2005 Monitoring Review

The 2005 monitoring season on Big Chico Creek saw expanded citizen participation, the addition of six new sites and a range of new monitoring objectives.

One of the primary goals of the Big Chico Creek volunteer monitoring program is to provide education and training to the stakeholders of Big Chico Creek interested in participating in our monitoring efforts. Well over 100 people joined the ranks of citizen volunteer monitors during 2005.

From young students to retired professionals, interest and involvement in water and habitat quality of the watershed increased this year. The many different perspectives, insights and energies brought by the volunteers served to enhance everyone’s experience while out working in the creek. The list of participants represents a dynamic cross-section of people from our community, each with a commonality of enthusiasm for the protection and enhancement of Big Chico Creek.

From training sessions provided on the proper use of monitoring equipment and standardized protocols through the implementation of field monitoring, volunteers brought a level of dedication that reflects a growing understanding of the importance of our watershed.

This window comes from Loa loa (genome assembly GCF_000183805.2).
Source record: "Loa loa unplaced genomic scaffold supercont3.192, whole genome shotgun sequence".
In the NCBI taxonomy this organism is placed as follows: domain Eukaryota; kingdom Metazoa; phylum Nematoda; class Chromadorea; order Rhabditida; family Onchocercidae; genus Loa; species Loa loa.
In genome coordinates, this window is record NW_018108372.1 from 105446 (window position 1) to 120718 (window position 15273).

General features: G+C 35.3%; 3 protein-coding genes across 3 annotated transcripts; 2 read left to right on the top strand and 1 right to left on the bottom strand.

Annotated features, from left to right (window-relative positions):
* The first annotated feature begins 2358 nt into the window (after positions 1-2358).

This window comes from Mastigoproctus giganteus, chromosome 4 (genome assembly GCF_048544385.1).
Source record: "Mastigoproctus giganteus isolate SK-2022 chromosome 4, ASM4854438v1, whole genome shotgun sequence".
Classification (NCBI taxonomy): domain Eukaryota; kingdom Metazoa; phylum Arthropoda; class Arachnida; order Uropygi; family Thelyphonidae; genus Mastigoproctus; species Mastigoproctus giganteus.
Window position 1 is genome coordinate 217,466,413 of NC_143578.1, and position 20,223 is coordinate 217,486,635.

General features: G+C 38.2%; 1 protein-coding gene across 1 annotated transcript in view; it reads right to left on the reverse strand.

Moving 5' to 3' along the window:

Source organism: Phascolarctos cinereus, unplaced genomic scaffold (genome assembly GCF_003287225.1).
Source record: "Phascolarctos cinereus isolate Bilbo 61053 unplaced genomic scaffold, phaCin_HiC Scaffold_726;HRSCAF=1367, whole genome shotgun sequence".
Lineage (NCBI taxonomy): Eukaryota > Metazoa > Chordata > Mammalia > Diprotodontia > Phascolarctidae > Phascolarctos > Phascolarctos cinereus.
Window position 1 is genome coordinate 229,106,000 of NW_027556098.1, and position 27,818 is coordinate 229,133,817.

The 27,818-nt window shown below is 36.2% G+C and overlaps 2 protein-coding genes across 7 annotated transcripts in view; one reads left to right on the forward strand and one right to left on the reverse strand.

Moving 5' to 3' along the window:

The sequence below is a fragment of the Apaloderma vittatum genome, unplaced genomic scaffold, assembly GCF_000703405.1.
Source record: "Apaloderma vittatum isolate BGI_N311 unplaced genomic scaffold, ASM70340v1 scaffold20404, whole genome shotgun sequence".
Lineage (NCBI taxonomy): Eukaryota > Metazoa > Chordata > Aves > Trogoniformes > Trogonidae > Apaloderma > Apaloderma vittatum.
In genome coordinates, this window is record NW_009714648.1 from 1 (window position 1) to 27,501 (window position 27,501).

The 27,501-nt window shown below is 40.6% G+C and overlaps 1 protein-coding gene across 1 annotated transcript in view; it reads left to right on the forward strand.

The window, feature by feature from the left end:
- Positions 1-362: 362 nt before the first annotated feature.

During 2004 four sites were monitored, and in 2005 ten sites were monitored including: Highway 32 bridge crossing, Higgin’s Hole, Ecological Reserve, Brown’s Hole, Bear Hole, 5-Mile, 1-Mile, Warner Street, Rose Avenue, and the mouth at River Road. These ten sites within the three regions of Big Chico Creek (mountain, foothill and valley) allow for a more comprehensive look at the health of the watershed.

With CALFED funding received this year our efforts were expanded through the formation of the Chico Urban Streams Alliance, a collaborative urban run-off prevention program involving Butte Environmental Council, Kennedy and Jinks, and the City of Chico. We were able to increase our monitoring objectives to include nutrient and bacterial testing and conduct aquatic insect surveys.

Thanks to the conscientiousness of our volunteers the data we have collected will be shared and used to understand the overall health and trends of Big Chico Creek for years to come.

This year was a huge success for the Big Chico Creek volunteer monitoring program. New things were learned, awareness was raised, and new friends were met.